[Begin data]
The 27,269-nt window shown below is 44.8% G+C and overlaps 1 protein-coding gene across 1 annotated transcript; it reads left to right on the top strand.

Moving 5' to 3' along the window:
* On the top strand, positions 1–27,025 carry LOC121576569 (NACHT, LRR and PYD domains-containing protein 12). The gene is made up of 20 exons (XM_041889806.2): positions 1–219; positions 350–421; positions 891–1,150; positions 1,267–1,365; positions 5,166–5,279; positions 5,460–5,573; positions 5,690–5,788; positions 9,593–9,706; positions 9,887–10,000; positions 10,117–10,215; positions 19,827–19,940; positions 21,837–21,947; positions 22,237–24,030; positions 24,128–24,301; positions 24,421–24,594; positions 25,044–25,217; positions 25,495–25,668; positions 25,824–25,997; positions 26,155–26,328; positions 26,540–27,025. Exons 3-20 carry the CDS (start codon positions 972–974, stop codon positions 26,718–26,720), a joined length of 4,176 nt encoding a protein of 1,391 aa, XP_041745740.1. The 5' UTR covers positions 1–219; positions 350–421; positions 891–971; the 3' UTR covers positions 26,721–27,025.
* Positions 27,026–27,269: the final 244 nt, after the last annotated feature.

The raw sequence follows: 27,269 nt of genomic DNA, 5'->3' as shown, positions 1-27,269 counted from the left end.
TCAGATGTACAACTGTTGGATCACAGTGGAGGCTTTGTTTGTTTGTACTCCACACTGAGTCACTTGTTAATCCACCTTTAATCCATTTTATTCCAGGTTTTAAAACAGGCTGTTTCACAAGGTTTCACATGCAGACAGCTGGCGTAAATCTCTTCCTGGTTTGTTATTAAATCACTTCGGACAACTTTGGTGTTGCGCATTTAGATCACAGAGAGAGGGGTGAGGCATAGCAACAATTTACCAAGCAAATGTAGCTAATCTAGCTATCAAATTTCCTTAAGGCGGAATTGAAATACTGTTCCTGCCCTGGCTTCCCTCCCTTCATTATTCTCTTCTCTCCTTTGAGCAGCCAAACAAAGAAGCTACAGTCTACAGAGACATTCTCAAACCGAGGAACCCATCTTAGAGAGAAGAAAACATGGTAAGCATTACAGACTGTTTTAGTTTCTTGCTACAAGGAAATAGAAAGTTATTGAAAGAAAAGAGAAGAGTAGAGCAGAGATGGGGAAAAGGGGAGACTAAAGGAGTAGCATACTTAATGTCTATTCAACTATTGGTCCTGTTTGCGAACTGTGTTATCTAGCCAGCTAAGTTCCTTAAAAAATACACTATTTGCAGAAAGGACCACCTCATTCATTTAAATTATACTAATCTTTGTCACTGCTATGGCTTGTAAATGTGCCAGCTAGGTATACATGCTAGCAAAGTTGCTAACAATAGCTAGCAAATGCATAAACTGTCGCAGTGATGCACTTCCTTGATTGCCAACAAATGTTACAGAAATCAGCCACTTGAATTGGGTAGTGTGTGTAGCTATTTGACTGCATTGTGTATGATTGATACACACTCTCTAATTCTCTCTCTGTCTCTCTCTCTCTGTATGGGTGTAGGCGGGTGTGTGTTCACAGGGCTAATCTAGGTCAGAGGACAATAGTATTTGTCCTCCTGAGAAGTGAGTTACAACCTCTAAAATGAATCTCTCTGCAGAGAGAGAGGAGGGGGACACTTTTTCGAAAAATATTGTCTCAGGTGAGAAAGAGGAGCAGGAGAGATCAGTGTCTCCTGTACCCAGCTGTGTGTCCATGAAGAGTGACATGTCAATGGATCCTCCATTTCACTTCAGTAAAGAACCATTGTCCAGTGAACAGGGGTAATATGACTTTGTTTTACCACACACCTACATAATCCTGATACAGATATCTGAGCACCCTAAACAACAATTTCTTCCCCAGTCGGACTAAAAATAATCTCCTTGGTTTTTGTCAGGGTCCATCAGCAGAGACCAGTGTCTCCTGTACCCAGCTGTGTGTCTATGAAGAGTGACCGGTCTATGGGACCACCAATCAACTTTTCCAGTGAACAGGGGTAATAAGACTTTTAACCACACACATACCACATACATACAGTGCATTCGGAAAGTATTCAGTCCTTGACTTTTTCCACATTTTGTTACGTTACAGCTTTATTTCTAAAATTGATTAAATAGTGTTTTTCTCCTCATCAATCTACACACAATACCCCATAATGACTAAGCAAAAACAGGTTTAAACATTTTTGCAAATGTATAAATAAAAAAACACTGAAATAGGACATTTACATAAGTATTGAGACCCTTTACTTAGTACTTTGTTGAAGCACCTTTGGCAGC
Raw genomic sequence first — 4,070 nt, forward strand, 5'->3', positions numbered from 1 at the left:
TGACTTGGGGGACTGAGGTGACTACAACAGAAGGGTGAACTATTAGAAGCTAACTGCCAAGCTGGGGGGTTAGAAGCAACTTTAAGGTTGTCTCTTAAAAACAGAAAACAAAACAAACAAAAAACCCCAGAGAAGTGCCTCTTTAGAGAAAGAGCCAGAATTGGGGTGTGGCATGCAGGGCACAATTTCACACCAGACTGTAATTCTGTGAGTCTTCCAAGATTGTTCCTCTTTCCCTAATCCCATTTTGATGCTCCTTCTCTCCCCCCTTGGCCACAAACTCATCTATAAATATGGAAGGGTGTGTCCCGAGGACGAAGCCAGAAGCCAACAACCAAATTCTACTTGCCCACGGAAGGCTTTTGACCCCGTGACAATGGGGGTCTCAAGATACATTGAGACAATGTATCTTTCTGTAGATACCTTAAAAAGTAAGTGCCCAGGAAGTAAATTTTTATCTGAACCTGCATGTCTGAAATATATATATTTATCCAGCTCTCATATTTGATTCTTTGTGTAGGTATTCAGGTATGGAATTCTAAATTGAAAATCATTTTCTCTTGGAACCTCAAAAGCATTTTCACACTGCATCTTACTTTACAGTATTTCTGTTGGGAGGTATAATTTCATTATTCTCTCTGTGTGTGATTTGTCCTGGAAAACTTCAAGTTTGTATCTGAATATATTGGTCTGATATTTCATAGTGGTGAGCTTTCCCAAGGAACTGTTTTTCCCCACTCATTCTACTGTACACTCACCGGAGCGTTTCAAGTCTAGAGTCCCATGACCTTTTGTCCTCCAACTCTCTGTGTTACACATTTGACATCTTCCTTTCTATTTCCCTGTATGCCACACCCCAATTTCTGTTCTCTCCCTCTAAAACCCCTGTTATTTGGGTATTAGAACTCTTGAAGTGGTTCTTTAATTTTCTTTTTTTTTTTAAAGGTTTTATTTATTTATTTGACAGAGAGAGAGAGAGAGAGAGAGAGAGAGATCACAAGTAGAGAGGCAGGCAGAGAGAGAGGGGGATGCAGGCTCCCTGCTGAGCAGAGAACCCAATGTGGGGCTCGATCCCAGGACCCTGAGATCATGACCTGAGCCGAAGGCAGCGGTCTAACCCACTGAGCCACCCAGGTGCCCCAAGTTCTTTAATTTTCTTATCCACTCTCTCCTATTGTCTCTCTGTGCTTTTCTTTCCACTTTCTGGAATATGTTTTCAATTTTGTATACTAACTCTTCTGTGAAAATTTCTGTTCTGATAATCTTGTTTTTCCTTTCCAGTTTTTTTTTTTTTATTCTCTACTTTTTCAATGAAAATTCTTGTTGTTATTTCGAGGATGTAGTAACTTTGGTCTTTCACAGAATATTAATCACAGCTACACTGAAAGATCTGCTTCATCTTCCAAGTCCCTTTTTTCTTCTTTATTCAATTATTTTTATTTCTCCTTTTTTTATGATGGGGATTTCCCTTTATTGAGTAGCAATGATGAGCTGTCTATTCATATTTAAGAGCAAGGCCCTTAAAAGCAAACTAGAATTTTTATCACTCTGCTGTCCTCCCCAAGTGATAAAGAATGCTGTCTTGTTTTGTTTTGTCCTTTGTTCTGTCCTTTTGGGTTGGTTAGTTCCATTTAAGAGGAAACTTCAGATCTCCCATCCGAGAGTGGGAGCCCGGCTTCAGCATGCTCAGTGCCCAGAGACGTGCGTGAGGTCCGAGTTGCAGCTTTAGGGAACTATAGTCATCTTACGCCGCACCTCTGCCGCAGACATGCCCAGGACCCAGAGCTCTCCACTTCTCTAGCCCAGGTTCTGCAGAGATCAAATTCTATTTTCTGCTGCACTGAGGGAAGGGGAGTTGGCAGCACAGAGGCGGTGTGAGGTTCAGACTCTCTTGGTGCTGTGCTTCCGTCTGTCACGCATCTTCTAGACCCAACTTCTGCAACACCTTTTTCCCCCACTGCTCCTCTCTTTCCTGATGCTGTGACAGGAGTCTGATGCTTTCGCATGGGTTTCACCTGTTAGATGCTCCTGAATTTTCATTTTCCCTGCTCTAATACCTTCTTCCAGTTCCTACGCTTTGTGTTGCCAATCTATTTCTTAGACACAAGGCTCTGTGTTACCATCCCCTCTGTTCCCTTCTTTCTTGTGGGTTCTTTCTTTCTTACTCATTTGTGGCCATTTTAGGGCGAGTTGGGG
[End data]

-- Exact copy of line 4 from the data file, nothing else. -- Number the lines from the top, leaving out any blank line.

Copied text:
* Positions 27,026–27,269: the final 244 nt, after the last annotated feature.